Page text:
Story: Public health
Public health initiatives have been at the forefront of improving health and life expectancy since the 19th century. The focus has shifted from quarantine and sewerage systems to vaccination and screening programmes, but the aim is still to prevent disease before it takes hold.
Full story by Kerryn Pollock
Main image: Microbiologist Nick Waipara with a culture of Stachybotrys chartarum, a toxic fungus
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Public health professionals work to prevent disease and promote good health in the community. Much of the improvement in health since the 1800s has been because of public health work.
The Ministry of Health plays the lead role in public health, but other organisations such as local councils and Plunket also do significant work.
In the 1800s public health focused on controlling infectious diseases by:
- quarantining (isolating) people coming into New Zealand with diseases
- improving sewerage systems.
Later, drinking water was treated, but not until the 1950s for most communities.
Poor housing and overcrowding can cause illness, which is one reason the government began to build state houses in 1906. In the 2000s the government ran a scheme to encourage people to insulate their homes.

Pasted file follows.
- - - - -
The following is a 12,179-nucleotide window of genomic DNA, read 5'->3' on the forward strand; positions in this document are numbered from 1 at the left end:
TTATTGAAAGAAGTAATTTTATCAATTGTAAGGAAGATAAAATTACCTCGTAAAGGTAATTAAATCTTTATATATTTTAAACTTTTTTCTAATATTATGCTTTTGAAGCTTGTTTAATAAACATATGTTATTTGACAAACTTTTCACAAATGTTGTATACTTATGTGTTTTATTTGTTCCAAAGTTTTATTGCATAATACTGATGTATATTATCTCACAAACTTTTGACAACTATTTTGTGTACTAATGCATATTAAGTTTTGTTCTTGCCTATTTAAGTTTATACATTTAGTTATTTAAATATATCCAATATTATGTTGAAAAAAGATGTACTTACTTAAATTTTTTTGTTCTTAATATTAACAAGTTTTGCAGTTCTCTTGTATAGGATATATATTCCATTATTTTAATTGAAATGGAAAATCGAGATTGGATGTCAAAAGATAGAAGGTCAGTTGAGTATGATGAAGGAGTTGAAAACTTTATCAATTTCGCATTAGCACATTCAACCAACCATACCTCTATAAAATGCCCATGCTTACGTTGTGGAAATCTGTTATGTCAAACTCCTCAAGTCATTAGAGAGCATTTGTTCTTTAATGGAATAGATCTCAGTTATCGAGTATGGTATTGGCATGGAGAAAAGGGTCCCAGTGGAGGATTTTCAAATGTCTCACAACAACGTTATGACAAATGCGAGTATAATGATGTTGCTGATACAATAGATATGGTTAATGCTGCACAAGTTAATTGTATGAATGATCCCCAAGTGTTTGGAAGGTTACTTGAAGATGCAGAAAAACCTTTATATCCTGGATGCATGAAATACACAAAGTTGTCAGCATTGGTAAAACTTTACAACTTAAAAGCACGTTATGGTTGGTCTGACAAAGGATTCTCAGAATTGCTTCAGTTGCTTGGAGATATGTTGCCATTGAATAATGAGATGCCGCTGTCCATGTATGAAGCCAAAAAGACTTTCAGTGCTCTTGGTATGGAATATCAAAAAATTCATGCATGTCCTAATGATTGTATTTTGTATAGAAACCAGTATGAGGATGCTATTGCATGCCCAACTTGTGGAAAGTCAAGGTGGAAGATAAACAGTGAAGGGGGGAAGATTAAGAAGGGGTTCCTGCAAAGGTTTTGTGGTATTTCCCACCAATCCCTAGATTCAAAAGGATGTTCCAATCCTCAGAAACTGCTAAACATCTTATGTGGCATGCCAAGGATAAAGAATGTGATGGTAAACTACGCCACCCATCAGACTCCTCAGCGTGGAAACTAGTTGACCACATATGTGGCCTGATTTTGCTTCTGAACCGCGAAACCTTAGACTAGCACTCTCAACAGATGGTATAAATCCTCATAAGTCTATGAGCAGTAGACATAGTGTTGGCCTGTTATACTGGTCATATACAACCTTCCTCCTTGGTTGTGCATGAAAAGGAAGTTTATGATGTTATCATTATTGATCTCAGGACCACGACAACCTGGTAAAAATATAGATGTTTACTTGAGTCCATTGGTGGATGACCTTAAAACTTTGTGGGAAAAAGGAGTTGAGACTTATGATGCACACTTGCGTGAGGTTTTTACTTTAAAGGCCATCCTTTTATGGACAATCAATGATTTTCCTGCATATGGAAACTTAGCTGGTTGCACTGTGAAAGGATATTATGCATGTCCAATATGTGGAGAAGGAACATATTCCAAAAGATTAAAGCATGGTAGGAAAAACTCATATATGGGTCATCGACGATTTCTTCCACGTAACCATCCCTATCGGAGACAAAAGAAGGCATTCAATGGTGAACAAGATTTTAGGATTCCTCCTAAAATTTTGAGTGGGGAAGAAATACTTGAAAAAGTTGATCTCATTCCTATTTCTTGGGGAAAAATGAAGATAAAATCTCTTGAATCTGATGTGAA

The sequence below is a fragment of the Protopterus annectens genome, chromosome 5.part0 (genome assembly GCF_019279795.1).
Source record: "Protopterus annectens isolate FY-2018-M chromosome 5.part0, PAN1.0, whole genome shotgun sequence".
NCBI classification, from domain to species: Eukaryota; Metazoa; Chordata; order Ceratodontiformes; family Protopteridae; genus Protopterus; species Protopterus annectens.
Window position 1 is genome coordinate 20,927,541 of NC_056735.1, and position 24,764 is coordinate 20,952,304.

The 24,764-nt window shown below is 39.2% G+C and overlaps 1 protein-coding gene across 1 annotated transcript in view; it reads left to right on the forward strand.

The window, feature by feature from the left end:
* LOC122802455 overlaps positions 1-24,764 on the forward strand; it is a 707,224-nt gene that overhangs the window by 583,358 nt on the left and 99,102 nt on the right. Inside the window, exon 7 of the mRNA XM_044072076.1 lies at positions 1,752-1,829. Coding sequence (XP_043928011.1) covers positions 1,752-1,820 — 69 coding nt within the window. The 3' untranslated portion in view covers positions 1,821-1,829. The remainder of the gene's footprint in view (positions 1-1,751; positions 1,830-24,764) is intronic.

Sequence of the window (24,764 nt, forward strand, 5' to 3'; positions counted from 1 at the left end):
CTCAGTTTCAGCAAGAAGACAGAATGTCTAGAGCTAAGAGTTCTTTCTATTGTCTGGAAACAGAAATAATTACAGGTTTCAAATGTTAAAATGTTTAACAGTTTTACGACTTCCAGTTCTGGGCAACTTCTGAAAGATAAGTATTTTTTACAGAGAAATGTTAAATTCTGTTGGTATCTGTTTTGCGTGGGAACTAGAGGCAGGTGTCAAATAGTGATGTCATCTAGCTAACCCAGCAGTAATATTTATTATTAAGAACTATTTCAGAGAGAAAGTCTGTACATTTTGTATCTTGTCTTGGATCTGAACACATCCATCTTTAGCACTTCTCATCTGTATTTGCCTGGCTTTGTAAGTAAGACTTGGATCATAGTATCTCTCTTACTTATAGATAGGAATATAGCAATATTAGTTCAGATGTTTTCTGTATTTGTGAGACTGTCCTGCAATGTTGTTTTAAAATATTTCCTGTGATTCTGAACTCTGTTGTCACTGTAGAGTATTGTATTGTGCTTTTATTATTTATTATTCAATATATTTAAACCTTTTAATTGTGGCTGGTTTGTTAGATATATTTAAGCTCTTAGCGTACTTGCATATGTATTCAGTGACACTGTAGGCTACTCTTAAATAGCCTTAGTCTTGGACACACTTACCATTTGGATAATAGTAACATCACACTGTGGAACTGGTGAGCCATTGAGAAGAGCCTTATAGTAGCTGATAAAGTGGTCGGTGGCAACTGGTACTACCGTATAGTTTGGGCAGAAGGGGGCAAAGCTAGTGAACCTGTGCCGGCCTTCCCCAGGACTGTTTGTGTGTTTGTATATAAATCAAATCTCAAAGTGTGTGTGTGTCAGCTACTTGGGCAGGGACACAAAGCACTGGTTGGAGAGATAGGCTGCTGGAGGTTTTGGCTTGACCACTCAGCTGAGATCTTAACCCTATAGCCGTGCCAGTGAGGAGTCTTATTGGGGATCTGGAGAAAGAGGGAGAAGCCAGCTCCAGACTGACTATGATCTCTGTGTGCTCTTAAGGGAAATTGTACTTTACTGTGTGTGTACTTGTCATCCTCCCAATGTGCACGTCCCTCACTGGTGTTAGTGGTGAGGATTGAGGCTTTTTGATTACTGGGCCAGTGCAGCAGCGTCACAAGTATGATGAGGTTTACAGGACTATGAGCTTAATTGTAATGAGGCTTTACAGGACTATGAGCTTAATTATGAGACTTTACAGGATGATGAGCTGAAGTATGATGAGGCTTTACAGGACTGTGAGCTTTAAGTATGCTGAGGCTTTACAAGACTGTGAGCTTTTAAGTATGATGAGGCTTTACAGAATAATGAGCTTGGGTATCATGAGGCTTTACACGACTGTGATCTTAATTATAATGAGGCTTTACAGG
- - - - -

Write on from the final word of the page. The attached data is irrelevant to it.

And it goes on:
Laws were introduced to reduce air pollution, which can cause respiratory diseases, but it was still a problem in the 2000s.
From the 1950s there were campaigns and laws to discourage smoking, which causes diseases including cancer.
From the mid-1800s vaccines were developed to prevent infectious diseases. In the early 2000s most boys have 12 vaccinations and girls have 13.
Other initiatives to encourage good health include:
- providing free milk for schoolchildren from 1937 to 1967
- encouraging healthy eating
- reducing tooth decay by adding fluoride to drinking water
- discouraging drink-driving
- screening at-risk women for cervical cancer or breast cancer.
Around 47% of New Zealanders experience some form of mental illness at some time in their life. From the 1970s there was a new focus on programmes that promoted mental wellness, rather than just treating illness. Because Māori and Pacific Island people have higher rates of mental illness, programmes and services target these groups.
Each year, more people die from suicide than from car crashes. Suicide prevention is a major public health concern.
Social and ethnic factors
Māori, Pacific Island people and those on low incomes are likely to have poorer health than others. The government has developed policies and programmes in response to these inequalities.